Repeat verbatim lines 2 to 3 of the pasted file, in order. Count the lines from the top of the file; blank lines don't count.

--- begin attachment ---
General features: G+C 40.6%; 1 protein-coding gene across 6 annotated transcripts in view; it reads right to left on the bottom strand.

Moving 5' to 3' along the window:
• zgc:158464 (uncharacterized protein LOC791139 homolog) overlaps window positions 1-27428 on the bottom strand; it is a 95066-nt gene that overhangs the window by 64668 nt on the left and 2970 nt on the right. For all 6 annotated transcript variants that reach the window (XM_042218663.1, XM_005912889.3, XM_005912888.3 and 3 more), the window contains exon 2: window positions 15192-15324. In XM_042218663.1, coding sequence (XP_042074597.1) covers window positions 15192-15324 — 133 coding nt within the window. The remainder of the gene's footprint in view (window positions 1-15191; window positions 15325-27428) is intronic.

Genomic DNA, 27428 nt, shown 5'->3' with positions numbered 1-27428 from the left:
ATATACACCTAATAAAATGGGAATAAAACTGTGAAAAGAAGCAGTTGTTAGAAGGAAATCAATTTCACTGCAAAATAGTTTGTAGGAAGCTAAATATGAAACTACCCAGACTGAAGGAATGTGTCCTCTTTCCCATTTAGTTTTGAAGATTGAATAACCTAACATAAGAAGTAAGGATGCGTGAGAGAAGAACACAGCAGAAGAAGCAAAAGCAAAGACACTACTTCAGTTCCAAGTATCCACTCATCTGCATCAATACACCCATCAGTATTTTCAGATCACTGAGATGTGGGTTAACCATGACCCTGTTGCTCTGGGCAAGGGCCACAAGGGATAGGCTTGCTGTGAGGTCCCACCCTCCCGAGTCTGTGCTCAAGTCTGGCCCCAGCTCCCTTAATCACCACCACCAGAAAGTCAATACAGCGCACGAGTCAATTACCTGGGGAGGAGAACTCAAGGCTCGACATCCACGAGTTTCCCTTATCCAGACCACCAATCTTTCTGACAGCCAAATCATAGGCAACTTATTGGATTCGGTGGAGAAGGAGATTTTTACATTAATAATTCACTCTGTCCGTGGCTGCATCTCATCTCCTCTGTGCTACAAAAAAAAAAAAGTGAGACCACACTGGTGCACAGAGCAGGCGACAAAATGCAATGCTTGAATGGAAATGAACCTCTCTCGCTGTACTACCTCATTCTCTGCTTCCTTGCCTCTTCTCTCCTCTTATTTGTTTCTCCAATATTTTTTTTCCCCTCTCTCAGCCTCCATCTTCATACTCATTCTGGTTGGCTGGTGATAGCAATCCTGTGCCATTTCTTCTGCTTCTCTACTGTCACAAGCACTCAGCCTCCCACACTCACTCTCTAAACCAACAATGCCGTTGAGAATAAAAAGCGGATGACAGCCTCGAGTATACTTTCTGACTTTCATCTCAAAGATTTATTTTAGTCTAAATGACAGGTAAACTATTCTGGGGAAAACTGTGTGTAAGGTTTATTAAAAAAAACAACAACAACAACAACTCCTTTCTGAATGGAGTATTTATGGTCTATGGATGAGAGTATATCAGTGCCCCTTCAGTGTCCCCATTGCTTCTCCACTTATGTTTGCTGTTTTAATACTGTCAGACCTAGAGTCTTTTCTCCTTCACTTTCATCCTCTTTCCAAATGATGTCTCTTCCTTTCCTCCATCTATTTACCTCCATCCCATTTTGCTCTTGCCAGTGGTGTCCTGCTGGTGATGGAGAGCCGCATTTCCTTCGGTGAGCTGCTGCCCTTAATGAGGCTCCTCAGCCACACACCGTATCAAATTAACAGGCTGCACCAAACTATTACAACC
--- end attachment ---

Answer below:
Moving 5' to 3' along the window:
• zgc:158464 (uncharacterized protein LOC791139 homolog) overlaps window positions 1-27428 on the bottom strand; it is a 95066-nt gene that overhangs the window by 64668 nt on the left and 2970 nt on the right. For all 6 annotated transcript variants that reach the window (XM_042218663.1, XM_005912889.3, XM_005912888.3 and 3 more), the window contains exon 2: window positions 15192-15324. In XM_042218663.1, coding sequence (XP_042074597.1) covers window positions 15192-15324 — 133 coding nt within the window. The remainder of the gene's footprint in view (window positions 1-15191; window positions 15325-27428) is intronic.